Toward the end of his campaign, Sanders and his supporters argued a Medicare for All approach was needed in order to combat public health issues like pandemics. And with the coronavirus outbreak expected to extend well into the year, it’s likely that progressives will not let up in pushing for Medicare for All. 

Sanders signaled in an address on Wednesday announcing the suspension of his campaign that he would still seek to wield influence within the Democratic Party. He said that he would remain on the ballot in the forthcoming primary contests in a bid to amass as many delegates as possible.

That could give him significant sway over the Democratic platform at the party’s convention in August — and it may put additional pressure on Biden to make some concessions of his own without steering too far to the left.

“What [Biden] needs to do is talk about the elements of Medicare for All that work for him,” Gordon said. “There are elements of the Medicare for All platform that he can adopt without hurting his overall position on health care.” 

“Once the vaccine is available, the vaccine should be made free for everyone in the country. Any testing that is taking place, it needs to be widespread and free for everyone in the country,” Gordon continued. 

Jonathan Tasini, a progressive strategist and former national surrogate for Sanders’s 2016 presidential campaign, said that part of Biden’s challenge will be exciting Sanders’s supporters enough to actually vote amid the pandemic. 

But he also noted that most of Sanders’s supporters “are going to act like most Democratic Party voters” and back Biden over Trump.

Sanders came under heavy criticism in 2016 for staying in the primary race almost until the convention, which some Democrats say hindered Hillary ClintonHillary Diane Rodham ClintonWhite House accuses Biden of pushing ‘conspiracy theories’ with Trump election claim Biden courts younger voters — who have been a weakness Trayvon Martin’s mother Sybrina Fulton qualifies to run for county commissioner in Florida MORE in the general election. 

“There will be a segment of people among Bernie voters who won’t be excited. That’s true in any election,” he said. “But this question of unity comes up every single cycle and ultimately most people do rally around the party.”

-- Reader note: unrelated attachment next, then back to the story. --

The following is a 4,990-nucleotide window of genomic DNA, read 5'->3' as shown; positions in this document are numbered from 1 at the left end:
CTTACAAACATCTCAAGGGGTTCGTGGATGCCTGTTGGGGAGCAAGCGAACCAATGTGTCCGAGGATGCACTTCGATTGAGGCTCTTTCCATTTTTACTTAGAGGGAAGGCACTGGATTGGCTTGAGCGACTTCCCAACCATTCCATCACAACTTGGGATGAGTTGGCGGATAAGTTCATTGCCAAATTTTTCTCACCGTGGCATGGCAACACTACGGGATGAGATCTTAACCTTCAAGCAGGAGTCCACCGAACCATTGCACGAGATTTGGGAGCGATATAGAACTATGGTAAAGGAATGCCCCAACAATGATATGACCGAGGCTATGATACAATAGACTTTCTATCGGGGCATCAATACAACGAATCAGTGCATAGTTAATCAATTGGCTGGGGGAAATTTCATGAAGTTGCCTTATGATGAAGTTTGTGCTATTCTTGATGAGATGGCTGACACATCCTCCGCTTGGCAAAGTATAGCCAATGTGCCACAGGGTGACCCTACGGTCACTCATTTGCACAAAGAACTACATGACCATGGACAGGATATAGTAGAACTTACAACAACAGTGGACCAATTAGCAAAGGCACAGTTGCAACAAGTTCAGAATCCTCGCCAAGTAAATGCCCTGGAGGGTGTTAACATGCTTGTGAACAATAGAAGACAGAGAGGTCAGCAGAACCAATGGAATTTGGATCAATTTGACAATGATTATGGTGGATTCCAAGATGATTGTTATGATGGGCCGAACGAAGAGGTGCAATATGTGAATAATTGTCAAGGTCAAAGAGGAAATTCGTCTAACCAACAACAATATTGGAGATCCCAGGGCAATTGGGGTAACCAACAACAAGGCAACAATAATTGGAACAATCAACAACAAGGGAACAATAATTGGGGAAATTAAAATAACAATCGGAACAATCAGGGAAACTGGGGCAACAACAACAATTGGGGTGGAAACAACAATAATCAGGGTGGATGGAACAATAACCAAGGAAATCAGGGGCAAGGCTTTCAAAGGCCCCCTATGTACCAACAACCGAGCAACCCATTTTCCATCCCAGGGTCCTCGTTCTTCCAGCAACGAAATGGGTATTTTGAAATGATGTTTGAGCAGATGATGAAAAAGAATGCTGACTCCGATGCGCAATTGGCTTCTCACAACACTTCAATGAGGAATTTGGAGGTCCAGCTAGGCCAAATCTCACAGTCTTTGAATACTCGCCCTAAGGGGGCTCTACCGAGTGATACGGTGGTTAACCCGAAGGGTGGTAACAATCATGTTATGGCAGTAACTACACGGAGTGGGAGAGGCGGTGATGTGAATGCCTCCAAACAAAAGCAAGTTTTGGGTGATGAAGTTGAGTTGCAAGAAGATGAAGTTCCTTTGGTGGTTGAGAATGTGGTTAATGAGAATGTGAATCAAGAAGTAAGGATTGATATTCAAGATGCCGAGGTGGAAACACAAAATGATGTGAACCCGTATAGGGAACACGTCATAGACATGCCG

Still, Tasini said, that doesn’t mean that Biden won’t have to reach out to the party’s progressive wing. He suggested that the former vice president livestream a “one-on-one conversation on policy” with Sanders or invite him to take part in a joint virtual town hall. 

In some ways, that may prove more effective than traditional campaign tactics, Tasini said, because existing stay-at-home orders and restrictions on large gatherings essentially give Biden a “captive audience you might not usually have.”

“Biden would be very smart to integrate Bernie Sanders into his everyday strategy on campaigning. And especially because a lot of this campaigning isn’t going to be done with big rallies. Even if we relax restrictions, there’s going to be a hesitancy to hold rallies.”

Biden is certainly likely to get a boost in enthusiasm among Democratic voters from former President Obama and former first lady Michelle ObamaMichelle LeVaughn Robinson ObamaThe Hill’s Morning Report – Treasury, Fed urge more spending, lending to ease COVID-19 wreckage Budowsky: Michelle Obama or Tammy Duckworth for VP Michelle Obama urges class of 2020 to couple protesting with mobilizing, voting MORE, who both are two of the most popular figures in the party. 

Recent polling also shows that Obama remains trusted and popular with the public. A Politico-Morning Consult survey showed 52 percent of the survey’s 1,990 respondents said they believed that Obama would be a better leader than Trump during the ongoing pandemic, compared to the 38 percent who said they thought Trump is the better leader.

And despite not yet receiving Obama’s endorsement, Biden has tied himself closely to his former boss, often pointing to the past administration’s work in health care, climate change and foreign relations. 

“[Barack and Michelle Obama] will be an overwhelming unifying factor,” Vella said